Fructose malabsorption: Disorder or the new norm?

Paper: Gibson PR, Newnham E, Barrett JS, Shepherd SJ, Muir JG. Review article: fructose malabsorption and the bigger picture. Alimentary Pharmacology & Therapeutics. 2007 Feb 1;25(4):349–63.

Overview of paper: This review paper on fructose malabsorption was written by Dr. Peter Gibson and colleagues in 2007. It lays some of the groundwork for what would later be known as the low-FODMAP diet for irritable bowel syndrome (IBS) [1] by describing the effects of fructose, fructans (polymerized fructose), and sorbitol on digestion. Fructose malabsorption can lead to gas, bloating, and loose stools through multiple mechanisms.

The quotes:

When used as a sweetener in soft drinks such as in the US, fructose consumption can quickly approach levels at which malabsorption is seen in healthy adults. Evidence suggests that when solutions containing 25–50 g of fructose (equivalent to >500 mL HFCS[High Fructose Corn Syrup]-sweetened soft drink) are used in hydrogen breath testing, >50% of healthy subjects demonstrate malabsorption of fructose and consequently experience symptoms of abdominal pain, wind and loose bowels [2]. (p. 351)

The main difference between the symptomatic and asymptomatic populations has been the frequency of inducing symptoms…, suggesting that the sensitivity of the bowel to the change in luminal conditions induced by fructose malabsorption is the key difference rather than the malabsorption itself.

In other words, the vast majority of data indicate that fructose malabsorption is not abnormal, and its presence cannot be regarded as a ‘condition’ or ‘illness’. (p. 357)

Significance of quotes: Fructose malabsorption (sometimes called ‘dietary fructose intolerance’) occurs when fructose is not completely absorbed in the small intestine. Fructose piggy-backs on other molecules to pass through the intestinal wall and into the bloodstream, and when the amount of fructose exceeds the amount of available carriers, the excess gets left behind. When it reaches the large intestine, the remaining fructose pulls water into the colon; at the same time, it is rapidly fermented by intestinal bacteria to produce short chain fatty acids, carbon dioxide, hydrogen, and, in some people, methane.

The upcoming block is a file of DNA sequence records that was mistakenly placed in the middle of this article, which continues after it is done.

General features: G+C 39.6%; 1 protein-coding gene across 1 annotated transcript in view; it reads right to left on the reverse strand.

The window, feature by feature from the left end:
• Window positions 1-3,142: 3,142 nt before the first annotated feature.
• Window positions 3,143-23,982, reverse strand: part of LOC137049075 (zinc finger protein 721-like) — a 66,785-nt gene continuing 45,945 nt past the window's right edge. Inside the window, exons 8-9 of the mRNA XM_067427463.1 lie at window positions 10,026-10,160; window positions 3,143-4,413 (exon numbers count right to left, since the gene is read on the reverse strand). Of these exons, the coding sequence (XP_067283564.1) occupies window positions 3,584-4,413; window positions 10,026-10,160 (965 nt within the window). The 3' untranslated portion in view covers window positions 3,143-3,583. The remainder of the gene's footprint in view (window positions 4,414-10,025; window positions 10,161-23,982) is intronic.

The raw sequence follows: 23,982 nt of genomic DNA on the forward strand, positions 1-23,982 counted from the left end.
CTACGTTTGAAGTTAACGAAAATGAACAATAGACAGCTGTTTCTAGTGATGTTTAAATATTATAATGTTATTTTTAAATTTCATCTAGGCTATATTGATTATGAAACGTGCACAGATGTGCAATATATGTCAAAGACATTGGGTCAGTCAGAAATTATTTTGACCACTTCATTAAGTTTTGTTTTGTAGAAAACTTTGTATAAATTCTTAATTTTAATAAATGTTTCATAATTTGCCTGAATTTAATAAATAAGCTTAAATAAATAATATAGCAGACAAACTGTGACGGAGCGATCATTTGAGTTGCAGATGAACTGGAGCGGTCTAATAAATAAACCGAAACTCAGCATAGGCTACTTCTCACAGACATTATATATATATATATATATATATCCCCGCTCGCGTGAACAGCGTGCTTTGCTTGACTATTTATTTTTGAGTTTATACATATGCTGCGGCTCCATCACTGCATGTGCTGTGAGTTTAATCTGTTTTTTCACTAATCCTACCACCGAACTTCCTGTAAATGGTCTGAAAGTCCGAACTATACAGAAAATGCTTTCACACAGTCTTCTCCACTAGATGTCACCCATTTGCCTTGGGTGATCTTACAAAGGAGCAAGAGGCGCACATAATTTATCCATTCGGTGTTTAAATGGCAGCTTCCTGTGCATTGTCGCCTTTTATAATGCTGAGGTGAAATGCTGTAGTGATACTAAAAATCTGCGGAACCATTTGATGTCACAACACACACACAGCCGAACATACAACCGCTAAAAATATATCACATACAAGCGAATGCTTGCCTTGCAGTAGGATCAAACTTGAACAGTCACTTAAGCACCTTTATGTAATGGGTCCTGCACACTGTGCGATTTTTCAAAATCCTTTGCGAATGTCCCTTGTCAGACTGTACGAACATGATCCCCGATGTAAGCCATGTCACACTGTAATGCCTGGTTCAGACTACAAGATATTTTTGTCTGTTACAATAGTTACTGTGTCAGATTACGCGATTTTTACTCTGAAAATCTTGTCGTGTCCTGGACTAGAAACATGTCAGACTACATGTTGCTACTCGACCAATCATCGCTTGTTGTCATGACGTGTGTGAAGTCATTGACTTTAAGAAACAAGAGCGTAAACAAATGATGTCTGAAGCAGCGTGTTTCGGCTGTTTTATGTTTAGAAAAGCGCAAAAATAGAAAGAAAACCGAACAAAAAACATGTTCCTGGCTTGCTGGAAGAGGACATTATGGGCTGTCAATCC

Fructose malabsorption is most likely experienced by people who do not produce enough GLUT-5, the main fructose transporter molecule. For these people, even small amounts of dietary fructose (less than 25g) can produce symptoms. However, with fructose consumption at an all-time high, it is increasingly likely for normal GLUT-5 producers to experience fructose malabsorption – in fact, at least half of us, and possibly as high as 80% of us [3], will find ourselves in this situation from time to time. In these cases, the problem does not lie within us, but with what we choose to eat.


1. Shepherd SJ, Parker FC, Muir JG, Gibson PR. Dietary triggers of abdominal symptoms in patients with irritable bowel syndrome: randomized placebo-controlled evidence. Clin Gastroenterol Hepatol. 2008 Jul;6(7):765–71.

2. Beyer PL, Caviar EM, McCallum RW. Fructose Intake at Current Levels in the United States May Cause Gastrointestinal Distress in Normal Adults. Journal of the American Dietetic Association. 2005 Oct;105(10):1559–66.

3. Douard V, Ferraris RP. The role of fructose transporters in diseases linked to excessive fructose intake: GLUT5 and GLUT2 in fructose-associated diseases. The Journal of Physiology. 2013 Jan 15;591(2):401–14.